The NSF has awarded $300K to NCSA to examine effective practices in industrial HPC. Led by Principal Investigator Merle Giles, the project will identify, document, and analyze effective practices in establishing public-private partnerships between High Performance Computing (HPC) centers and industry. With the market analysis firm IDC, the project will conduct a worldwide in-depth survey of 70-80 example partnerships of HPC centers of various sizes, in the US and elsewhere, that have been involved in partnerships with the private-sector.
Today PASC16 announced a lineup of world-class keynote speakers for its third annual conference. The event will feature keynotes from academic and industry leaders with a special emphasis on high-performance computing, and simulation and data sciences. Building on the successful format of the last two years’ conferences, PASC16 will offer an even broader and deeper selection of technical sessions, paper tracks, information stands, and presentations from industry and academia.
Today the European Consortium announced a step towards Exascale computing with the ExaNeSt project. Funded by the Horizon 2020 initiative, ExaNeSt plans to build its first straw man prototype in 2016. The Consortium consists of twelve partners, each of which has expertise in a core technology needed for innovation to reach Exascale. ExaNeSt takes the sensible, integrated approach of co-designing the hardware and software, enabling the prototype to run real-life evaluations, facilitating its scalability and maturity into this decade and beyond.
The speaker agenda has been published for the HPC-Based CFD for Offshore Renewable Energy Workshop. The two-day event takes place April 7-8 at Lancaster University in the UK.
“The human microbiome plays a role in processes as diverse as metabolism, immune function, and mental health. Yet despite the importance of this system, scientists are just beginning to uncover which microorganisms reside in and on our bodies and determine what functions they perform. The development of innovative technology and analytical methods has enabled researchers like Dr. Pollard to decode the complex interactions between our human cells and microbial brethren, and infer meaning from the staggering amounts of data 10 trillion organisms create.”
Today European datacenter specialist DATA4 Group and Qarnot Computing announced a new type of distributed computing system that offers “greener and more efficient computing services.” The system is based on Qarnot’s Q.rad, a smart and connected digital heater. “Think of the device as the fusion of an electrical heater and a server. In the Q.rad model of computing, servers are placed in rooms that need heat. They are then networked together to form a physically distributed cloud computing resource.”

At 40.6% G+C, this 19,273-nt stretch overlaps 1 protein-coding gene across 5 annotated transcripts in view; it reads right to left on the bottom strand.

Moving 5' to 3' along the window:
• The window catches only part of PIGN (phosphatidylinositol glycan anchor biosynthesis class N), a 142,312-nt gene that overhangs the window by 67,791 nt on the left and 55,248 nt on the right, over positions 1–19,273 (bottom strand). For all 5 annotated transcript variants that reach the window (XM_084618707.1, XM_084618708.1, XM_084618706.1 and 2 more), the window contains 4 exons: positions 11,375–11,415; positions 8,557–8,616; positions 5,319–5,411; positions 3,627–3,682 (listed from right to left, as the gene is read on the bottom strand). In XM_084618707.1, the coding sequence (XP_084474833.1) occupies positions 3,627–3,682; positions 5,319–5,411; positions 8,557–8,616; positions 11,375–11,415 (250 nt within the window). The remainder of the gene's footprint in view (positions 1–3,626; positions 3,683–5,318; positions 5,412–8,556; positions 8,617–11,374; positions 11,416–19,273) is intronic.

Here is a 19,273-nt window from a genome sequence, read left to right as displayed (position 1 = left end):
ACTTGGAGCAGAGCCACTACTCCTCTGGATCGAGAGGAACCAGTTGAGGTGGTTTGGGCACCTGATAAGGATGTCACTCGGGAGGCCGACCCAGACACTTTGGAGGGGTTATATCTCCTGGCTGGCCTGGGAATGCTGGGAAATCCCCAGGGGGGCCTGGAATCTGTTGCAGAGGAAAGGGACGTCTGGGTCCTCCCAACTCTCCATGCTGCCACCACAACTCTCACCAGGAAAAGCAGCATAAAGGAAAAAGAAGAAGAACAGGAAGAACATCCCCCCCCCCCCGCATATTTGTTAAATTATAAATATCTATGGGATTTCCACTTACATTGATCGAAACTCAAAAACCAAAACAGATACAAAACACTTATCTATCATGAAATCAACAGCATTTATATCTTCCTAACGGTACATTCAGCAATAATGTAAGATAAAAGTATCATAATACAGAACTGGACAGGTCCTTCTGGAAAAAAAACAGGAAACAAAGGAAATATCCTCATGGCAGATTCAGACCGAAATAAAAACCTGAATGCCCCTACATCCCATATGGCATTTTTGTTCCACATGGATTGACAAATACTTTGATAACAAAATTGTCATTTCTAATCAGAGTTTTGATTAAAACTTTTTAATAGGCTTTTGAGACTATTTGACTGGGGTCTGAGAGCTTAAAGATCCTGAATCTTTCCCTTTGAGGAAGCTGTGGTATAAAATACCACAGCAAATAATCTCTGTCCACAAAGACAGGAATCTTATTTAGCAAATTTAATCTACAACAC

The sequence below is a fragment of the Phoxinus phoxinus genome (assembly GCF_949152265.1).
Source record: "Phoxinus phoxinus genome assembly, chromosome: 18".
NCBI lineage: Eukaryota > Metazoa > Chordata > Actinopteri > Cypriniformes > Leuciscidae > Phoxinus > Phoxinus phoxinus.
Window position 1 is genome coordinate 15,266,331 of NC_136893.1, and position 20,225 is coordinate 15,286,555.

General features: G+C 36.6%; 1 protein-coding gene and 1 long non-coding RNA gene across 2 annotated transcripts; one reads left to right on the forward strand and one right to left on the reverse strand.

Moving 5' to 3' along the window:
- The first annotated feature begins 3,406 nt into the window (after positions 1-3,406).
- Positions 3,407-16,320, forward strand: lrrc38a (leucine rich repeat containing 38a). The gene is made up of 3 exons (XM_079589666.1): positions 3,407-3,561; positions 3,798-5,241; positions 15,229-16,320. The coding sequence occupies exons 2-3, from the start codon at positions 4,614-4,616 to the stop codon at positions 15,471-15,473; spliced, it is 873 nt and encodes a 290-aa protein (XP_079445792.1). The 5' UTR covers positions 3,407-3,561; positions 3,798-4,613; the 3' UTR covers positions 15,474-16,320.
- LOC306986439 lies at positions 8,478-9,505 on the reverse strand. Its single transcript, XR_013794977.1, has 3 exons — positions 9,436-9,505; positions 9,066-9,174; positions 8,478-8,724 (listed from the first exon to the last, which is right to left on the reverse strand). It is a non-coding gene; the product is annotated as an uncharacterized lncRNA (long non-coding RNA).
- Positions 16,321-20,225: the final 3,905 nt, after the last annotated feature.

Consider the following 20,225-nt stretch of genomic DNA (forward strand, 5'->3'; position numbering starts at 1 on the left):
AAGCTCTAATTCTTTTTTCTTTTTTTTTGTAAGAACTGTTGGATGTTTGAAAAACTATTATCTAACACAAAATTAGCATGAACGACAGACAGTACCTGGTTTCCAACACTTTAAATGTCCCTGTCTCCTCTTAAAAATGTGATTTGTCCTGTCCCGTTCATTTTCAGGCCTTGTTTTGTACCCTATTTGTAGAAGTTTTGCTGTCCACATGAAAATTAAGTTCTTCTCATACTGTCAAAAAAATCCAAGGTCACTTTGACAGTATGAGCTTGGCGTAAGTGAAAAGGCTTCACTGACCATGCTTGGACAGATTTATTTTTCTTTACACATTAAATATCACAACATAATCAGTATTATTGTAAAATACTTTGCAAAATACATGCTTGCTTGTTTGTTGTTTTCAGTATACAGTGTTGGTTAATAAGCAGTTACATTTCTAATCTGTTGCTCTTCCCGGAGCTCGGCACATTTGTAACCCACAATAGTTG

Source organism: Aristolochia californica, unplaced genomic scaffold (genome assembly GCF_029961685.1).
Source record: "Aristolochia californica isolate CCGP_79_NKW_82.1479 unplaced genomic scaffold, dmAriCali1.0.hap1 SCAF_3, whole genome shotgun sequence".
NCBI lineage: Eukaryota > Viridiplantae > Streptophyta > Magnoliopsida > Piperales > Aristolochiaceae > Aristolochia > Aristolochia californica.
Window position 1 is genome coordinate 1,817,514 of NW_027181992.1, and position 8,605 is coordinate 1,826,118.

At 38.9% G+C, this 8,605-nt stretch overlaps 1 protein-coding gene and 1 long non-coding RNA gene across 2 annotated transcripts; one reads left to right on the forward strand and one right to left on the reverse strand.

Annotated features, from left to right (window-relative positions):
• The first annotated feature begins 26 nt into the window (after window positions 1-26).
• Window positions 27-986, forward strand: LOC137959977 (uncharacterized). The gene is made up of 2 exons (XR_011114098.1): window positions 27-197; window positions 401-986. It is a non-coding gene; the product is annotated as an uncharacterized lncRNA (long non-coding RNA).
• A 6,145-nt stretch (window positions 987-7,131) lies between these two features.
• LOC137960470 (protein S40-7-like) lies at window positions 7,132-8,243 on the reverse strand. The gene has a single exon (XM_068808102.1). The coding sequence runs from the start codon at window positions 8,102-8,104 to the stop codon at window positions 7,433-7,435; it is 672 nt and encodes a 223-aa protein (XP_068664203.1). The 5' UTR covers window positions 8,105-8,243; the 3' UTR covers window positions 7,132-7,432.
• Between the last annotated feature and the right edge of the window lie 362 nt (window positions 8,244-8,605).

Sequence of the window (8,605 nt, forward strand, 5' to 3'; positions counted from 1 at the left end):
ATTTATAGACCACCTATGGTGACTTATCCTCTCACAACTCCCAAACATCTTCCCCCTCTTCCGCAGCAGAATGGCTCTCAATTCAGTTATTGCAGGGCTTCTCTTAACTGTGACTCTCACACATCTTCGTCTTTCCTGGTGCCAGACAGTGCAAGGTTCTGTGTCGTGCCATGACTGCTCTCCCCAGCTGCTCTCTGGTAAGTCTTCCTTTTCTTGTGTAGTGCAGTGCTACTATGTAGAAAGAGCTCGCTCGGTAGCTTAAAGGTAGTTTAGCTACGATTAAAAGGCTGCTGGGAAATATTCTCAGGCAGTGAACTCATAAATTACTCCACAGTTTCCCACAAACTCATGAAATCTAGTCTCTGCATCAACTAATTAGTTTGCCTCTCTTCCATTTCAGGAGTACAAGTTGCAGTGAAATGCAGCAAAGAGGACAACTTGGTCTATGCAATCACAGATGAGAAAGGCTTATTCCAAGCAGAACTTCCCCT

Today Bright Computing announced it has been awarded a grant of more than 1.5 million Euros by the European Commission under its Horizon 2020 program. The grant will be used for the Bright Beyond HPC program, which focuses on enhancing and scaling Bright’s industry-leading management platform for advanced IT infrastructure, including high performance computing clusters, big data clusters, and OpenStack-based private clouds.
The summer of 2016 will see a raft of summer schools and other initiatives to train more people in high-performance computing, including efforts to increase the diversity of HPC specialists with a specific program aimed at ethnic minorities. But interested students need to get their applications in now.
In this video, researchers describe how the Jetstream project at Indiana University. Jetstream is a user-friendly cloud environment designed to give researchers access to interactive computing and data analysis resources on demand, whenever and wherever they want to analyze their data. It will provide a library of virtual machines designed to do discipline specific scientific analysis. Software creators and researchers will also be able to create their own customized virtual machines or their own private computing system within Jetstream.
A new major collaborative project is set to transform the UK pharmaceutical industry by enabling the manufacturing processes of the innovative medicines of the future to be designed digitally. The STFC Hartree Centre is a partner in the £20.4m ADDoPT (Advanced Digital Design of Pharmaceutical Therapeutics) project, which involves major pharmaceutical companies, Pfizer, GSK, AstraZeneca and Bristol-Myers Squibb.